Cole JD, Illis LS and Sedgwick EM – Unilateral essential tremor after wrist immobilisation: A case report. J. Neurol. Neurosurg. and Psychiatr. 52, (1989), 286-7.
Clapham’s Sign first description.
Clapham L, Thomas S, Allen D, Arunachalam R, Cole J.Laryngol Otol. 2011 Jul;125(7):732-7. Facial muscle contraction in response to mechanical stretch after severe facial nerve injury: Clapham’s sign.
Faces and phenomenologically informed papers.
My interest in the face was expressed mainly through narrative and in my two books on the subject. But I have been involved in some more academic and empirical work in this area too.
Cole J. On ‘being faceless:’ selfhood and facial embodiment. Journal of Consciousness Studies, 1997, 4, (5-6), 467-484.
Cole J. ‘About Face’ reply to review, Nature, 1998, Mar 5, 392: 6671.
Cole J. Living with difficulties of facial processing: some ontological consequences of c clinical facial problems. Pragmatics and Cognition, 2000, 8, (1), 237-260
Cole J. Self-Consciousness and the Body, Journal of Consciousness Studies, 2000, 7, (6), 50-52.
Calder A, Keane J, Cole J, Campbell R. and Young A. Facial identity and expression recognition in Moebius Syndrome. Cognitive Neuropsychology, 2000, 17, (1/2/3), 73-87.
Bate, S., Cook, S.J., Mole, J., & Cole, J. (2013). First report of generalized face processing difficulties in Mobius sequence. Plos One, 8 (4), e62656
More Philosophically informed papers.
Some papers have moved from neuroscience to more philosophically informed work too.
Cole J. Empathy needs a face. Journal of Consciousness Studies, 2001, 8: 51-68.
Cole J, ‘From the ‘Outside In’. On the need for shared perspectives; a neurological view. Studies in Communication Sciences, 2004, 4, (2), 155-172.
Cole J. Wittgenstein’s neurophenomenology. Medical Humanities. 2007, 33, 59-64.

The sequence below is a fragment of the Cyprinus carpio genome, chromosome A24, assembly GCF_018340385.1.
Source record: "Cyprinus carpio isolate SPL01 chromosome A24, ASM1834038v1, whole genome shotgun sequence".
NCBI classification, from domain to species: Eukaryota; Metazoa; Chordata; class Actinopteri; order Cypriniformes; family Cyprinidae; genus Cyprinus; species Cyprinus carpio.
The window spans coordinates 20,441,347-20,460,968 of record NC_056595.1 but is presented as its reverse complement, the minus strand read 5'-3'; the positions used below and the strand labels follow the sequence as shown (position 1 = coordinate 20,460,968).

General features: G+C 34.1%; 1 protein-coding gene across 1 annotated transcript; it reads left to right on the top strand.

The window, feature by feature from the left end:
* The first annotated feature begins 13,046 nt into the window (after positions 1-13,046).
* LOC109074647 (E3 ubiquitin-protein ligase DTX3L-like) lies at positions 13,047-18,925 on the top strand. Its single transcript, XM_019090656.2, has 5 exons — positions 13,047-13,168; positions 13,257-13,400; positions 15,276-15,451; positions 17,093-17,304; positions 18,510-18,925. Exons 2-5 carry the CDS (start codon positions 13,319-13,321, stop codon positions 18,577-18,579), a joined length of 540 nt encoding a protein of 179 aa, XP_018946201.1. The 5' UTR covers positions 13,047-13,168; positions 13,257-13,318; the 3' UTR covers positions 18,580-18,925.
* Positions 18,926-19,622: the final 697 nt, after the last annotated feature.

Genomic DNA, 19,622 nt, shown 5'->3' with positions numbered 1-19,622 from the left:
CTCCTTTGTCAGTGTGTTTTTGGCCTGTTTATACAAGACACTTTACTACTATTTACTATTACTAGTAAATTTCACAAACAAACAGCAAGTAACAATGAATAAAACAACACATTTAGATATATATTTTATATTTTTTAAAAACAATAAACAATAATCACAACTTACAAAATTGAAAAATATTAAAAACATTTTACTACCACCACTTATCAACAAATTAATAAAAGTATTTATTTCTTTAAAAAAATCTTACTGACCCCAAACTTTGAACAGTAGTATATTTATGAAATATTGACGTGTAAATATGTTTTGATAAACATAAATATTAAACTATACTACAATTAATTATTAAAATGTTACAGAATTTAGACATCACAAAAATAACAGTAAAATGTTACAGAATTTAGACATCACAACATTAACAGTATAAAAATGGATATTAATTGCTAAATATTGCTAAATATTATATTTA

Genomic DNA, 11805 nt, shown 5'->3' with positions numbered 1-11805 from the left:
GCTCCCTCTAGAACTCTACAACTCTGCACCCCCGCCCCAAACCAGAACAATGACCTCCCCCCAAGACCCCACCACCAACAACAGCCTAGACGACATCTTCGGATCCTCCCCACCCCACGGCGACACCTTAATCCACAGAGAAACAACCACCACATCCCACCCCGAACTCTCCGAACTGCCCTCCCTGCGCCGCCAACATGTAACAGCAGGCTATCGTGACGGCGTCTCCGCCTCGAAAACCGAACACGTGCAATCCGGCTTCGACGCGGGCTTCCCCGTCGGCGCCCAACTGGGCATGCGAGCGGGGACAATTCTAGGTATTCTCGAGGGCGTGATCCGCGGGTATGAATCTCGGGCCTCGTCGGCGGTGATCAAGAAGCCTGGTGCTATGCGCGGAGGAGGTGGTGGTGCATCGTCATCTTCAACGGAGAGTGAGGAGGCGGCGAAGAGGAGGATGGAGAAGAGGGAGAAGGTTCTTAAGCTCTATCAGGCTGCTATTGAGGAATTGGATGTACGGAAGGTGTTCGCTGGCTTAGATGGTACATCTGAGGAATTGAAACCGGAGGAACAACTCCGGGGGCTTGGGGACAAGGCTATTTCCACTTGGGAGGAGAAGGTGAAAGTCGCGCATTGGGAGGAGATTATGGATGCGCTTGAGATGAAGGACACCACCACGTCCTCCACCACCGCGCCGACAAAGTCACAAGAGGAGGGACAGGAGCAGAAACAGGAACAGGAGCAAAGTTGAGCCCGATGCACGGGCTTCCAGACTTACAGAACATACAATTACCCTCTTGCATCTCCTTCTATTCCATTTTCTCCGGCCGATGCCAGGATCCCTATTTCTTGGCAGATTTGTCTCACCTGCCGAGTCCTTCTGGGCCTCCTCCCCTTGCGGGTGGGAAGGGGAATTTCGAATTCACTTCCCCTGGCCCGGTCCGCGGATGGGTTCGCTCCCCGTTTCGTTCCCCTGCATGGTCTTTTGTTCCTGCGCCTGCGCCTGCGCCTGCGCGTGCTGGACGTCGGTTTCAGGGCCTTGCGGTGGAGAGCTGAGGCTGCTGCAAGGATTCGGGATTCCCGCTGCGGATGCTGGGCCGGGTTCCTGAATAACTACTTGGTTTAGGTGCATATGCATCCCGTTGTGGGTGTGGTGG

Cole, JD., and Montero, B. 2006. Affective proprioception. Janus Head, 9, 2, 299-320.
Cole J. The phenomenology of agency and intention in the face of paralysis and insentience. Phenom. Cogn Sci 2007, 6, 309-325.
Cole J. and Gallagher S. “‘Nailing the Lie,’ that rigorous science and a humane approach do not go together.” Journal of Consciousness Studies, series on the work of contemporary neuroscientists. Vol.11, No.2, Feb 2004 (pp3-21).
Cole, J. Merleau-Ponty and neurological impairment. Revue de la Pensee d’aujourd’hui, 2008, 16-36, 212- 240
Cole, J. Phenomenology, neuroscience and impairment. Abstracta, 2, 2008, 20-33.
Cole J. Impaired embodiment and intersubjectivity. Phenomenology and the Cognitive Sciences: Volume 8, Issue 3 (2009), Page 343- 360.
Gallagher S. and Cole J. Dissociation in self-narrative. Consciousness and Cognition. Conscious Cogn. 2011 Mar;20(1):149-55. DOI: 10.1016/j.concog.2010.10.003
Cole J. Pathways to the Reconstruction of Selfhood in Chronic Transformative Disability: The Example of Spinal Cord Injury. Topics in Stroke Rehabilitation, 2011, 18, 2, 74-78.
Cole J. Beyond the Face. Living with Visible Difference. ‘Kritische Berichte. Zeitschrift für Kunst- und Kulturwissenschaften’ (Critical Inquiries) Berlin. 2012.
Cole J. Crit of Hammeroff, ‘Understanding Consciousness.’ Pragmatics and Cognition, 11, 2004. (pp 394-404).
Cole J. Imagination after neurological losses of movement and sensation: The experience of spinal cord injury. Phenomenology and Cognitive Science, 2005, 4, 2, 183-195.